A press proof of another volume on the second half of the 19th and the early 20th centuries has been published. A large-scale distribution will be carried out after the book is modified considering suggestions and notes made by leading scientists and specialists.

As for the details of the project, deputy director of the Institute of History of the Academy of Sciences of Uzbekistan, candidate of historical science Shuhrat Muhammedov reflected thus:

“The previous similar edition was released in 1969. It consisted of four volumes. Over the years, a lot of events have happened, and new historical materials have been discovered and studied. So, we have needed a new multi-volume edition for a long time. The book is intended for historians, professionals, students and anyone who is interested in history.”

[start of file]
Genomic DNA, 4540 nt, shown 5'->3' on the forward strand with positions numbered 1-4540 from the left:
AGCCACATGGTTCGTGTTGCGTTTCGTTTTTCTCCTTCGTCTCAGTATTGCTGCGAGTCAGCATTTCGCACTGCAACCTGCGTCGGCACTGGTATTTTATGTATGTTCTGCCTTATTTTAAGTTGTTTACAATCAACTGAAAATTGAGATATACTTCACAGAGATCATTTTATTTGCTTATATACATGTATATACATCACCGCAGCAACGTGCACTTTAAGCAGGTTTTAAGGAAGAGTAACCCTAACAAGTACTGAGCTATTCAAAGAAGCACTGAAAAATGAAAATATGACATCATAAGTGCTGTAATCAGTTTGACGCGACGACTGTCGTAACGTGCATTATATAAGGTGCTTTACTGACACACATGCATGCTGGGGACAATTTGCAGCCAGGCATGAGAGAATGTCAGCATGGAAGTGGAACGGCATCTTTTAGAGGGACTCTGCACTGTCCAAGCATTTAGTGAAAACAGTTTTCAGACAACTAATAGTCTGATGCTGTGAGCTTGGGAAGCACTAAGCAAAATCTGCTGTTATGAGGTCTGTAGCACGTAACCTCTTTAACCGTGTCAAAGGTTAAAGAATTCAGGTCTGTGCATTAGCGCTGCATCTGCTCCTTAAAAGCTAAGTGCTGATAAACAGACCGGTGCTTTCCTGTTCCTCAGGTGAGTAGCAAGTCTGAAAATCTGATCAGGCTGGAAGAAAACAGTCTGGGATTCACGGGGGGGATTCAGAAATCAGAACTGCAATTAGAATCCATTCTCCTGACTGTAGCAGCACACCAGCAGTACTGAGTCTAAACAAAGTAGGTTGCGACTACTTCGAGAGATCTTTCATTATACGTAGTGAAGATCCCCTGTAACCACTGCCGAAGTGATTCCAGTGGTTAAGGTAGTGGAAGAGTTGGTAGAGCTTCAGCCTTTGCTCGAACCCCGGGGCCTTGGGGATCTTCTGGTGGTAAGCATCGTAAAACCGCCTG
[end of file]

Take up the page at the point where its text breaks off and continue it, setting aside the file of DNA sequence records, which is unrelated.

The new books were published on the basis of new historical materials. In contrast to the previous edition, the books focus on the ethnographic process, the peculiarities of the working and living conditions of the people in various fields, the social composition of the population, and the role of various initiations in the industrial life of the country.

It is noteworthy that team of authors consisting of ten to fifteen professionals is working on each volume. All the chapters are distributed among scientists to work on according to their specialization. This resulted in a high level of authenticity and impartiality of the citation of facts. Through the books scientists attempt to cover all their points of view on each event dating back to different times and taking place in different countries.

(Source: «Uzbekistan Today» newspaper)


Refinement and Magnificence of Asian Splendour

Zarduzi, the art of making embroidery with gold thread has existed in the territory of Uzbekistan since very ancient times. The well-known paintings in the palaces of Balalyktepa, Varakhsha and Afrasiab (6th-8th centuries) are clear evidence of this, depicting people dressed in clothes decorated with goldwork.